After several hours of operations on August 19, fluid--likely from a hydraulic leak in one of the forklifts--began to accumulate on the tween level and remained, despite being visible to the stevedores and crew. (Nichols Dep. 51:17-18, 108:22, 109:1-5, ECF No. 77-3). When Nichols subsequently attempted to maneuver his forklift around the open hatch, the forklift's brakes malfunctioned and its wheels began to skid on the slippery deck. ( Id.) Nichols lost control of the machinery and jumped off the forklift, which then fell through the open hatch and struck Price, who was working in the hold below. Price's leg was severely injured as a result. Nichols, Price, Nosov, and several other stevedores at the work site witnessed Price's accident. (Nosov Dep. 43:18-21, ECF No. 77-2.) Belyakov did not.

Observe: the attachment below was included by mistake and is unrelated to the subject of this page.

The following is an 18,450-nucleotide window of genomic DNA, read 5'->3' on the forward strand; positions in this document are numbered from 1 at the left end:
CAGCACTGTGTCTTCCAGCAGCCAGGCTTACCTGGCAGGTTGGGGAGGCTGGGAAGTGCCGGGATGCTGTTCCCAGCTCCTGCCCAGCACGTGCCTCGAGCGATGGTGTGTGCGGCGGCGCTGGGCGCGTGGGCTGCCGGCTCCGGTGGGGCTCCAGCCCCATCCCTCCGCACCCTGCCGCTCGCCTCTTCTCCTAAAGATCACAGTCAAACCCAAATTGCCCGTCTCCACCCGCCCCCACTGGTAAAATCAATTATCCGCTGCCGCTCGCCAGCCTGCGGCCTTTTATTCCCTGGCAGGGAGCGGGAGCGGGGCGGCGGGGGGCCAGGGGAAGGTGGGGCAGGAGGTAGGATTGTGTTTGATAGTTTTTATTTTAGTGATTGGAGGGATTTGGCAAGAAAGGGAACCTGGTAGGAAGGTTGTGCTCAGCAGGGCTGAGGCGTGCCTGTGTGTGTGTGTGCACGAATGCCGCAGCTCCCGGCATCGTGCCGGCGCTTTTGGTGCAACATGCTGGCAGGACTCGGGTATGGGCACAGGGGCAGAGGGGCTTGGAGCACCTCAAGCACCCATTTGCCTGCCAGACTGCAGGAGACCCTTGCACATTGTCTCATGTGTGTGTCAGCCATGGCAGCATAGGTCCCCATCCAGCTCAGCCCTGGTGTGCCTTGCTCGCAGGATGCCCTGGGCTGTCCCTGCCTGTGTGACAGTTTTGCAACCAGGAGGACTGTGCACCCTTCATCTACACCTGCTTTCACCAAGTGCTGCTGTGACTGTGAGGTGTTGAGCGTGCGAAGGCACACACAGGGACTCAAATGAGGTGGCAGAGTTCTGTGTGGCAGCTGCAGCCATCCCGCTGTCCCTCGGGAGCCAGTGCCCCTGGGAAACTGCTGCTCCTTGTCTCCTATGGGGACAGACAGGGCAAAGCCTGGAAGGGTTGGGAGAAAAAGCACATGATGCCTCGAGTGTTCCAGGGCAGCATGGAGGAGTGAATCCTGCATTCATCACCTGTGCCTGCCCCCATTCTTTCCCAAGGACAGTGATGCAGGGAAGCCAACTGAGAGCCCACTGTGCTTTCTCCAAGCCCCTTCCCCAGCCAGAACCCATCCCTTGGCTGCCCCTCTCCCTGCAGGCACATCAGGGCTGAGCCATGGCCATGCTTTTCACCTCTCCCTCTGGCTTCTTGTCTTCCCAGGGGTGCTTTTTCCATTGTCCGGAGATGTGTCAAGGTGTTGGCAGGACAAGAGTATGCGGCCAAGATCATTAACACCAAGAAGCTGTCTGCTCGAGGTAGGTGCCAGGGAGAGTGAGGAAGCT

Although Price, Nichols, and Nosov disagree about whether safety cones and painted lines surrounded the hatch's opening, they all agree that the platform lacked surrounding metal guardrails, which, according to Belyakov and Nosov, would have impeded the stevedores' ability to remove the cargo from the elevator lift. ( Id. at 34:20-22, 35:1.)[1] Belyakov, however, was not on the tween deck when the accident occurred, and arrived only after being summoned by the Valga's captain. ...